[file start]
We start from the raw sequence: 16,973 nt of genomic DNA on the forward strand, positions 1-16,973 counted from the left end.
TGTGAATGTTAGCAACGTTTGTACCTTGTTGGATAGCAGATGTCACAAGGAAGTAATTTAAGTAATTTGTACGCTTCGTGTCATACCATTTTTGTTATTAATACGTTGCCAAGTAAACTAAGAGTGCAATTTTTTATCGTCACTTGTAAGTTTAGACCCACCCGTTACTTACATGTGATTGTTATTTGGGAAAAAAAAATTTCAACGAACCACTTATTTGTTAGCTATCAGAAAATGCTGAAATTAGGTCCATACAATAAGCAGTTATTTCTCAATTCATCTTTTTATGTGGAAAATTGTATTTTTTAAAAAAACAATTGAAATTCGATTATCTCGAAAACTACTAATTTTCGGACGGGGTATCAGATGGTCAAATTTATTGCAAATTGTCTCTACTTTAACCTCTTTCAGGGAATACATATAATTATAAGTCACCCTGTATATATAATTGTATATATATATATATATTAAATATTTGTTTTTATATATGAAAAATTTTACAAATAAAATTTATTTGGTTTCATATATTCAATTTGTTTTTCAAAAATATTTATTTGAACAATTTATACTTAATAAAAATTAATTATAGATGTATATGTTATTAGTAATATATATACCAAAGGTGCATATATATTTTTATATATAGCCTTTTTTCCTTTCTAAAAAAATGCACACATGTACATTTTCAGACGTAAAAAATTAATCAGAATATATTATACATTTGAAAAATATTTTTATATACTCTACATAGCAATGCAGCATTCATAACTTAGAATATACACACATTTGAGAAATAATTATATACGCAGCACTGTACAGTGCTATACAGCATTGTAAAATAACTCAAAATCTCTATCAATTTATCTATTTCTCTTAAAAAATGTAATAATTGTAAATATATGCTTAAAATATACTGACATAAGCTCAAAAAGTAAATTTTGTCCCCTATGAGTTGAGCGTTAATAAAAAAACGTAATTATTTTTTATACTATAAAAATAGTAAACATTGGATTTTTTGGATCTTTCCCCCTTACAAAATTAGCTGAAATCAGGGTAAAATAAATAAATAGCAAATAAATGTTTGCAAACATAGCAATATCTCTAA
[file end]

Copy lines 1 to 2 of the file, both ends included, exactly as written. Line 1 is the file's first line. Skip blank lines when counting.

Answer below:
We start from the raw sequence: 16,973 nt of genomic DNA on the forward strand, positions 1-16,973 counted from the left end.
TGTGAATGTTAGCAACGTTTGTACCTTGTTGGATAGCAGATGTCACAAGGAAGTAATTTAAGTAATTTGTACGCTTCGTGTCATACCATTTTTGTTATTAATACGTTGCCAAGTAAACTAAGAGTGCAATTTTTTATCGTCACTTGTAAGTTTAGACCCACCCGTTACTTACATGTGATTGTTATTTGGGAAAAAAAAATTTCAACGAACCACTTATTTGTTAGCTATCAGAAAATGCTGAAATTAGGTCCATACAATAAGCAGTTATTTCTCAATTCATCTTTTTATGTGGAAAATTGTATTTTTTAAAAAAACAATTGAAATTCGATTATCTCGAAAACTACTAATTTTCGGACGGGGTATCAGATGGTCAAATTTATTGCAAATTGTCTCTACTTTAACCTCTTTCAGGGAATACATATAATTATAAGTCACCCTGTATATATAATTGTATATATATATATATATTAAATATTTGTTTTTATATATGAAAAATTTTACAAATAAAATTTATTTGGTTTCATATATTCAATTTGTTTTTCAAAAATATTTATTTGAACAATTTATACTTAATAAAAATTAATTATAGATGTATATGTTATTAGTAATATATATACCAAAGGTGCATATATATTTTTATATATAGCCTTTTTTCCTTTCTAAAAAAATGCACACATGTACATTTTCAGACGTAAAAAATTAATCAGAATATATTATACATTTGAAAAATATTTTTATATACTCTACATAGCAATGCAGCATTCATAACTTAGAATATACACACATTTGAGAAATAATTATATACGCAGCACTGTACAGTGCTATACAGCATTGTAAAATAACTCAAAATCTCTATCAATTTATCTATTTCTCTTAAAAAATGTAATAATTGTAAATATATGCTTAAAATATACTGACATAAGCTCAAAAAGTAAATTTTGTCCCCTATGAGTTGAGCGTTAATAAAAAAACGTAATTATTTTTTATACTATAAAAATAGTAAACATTGGATTTTTTGGATCTTTCCCCCTTACAAAATTAGCTGAAATCAGGGTAAAATAAATAAATAGCAAATAAATGTTTGCAAACATAGCAATATCTCTAA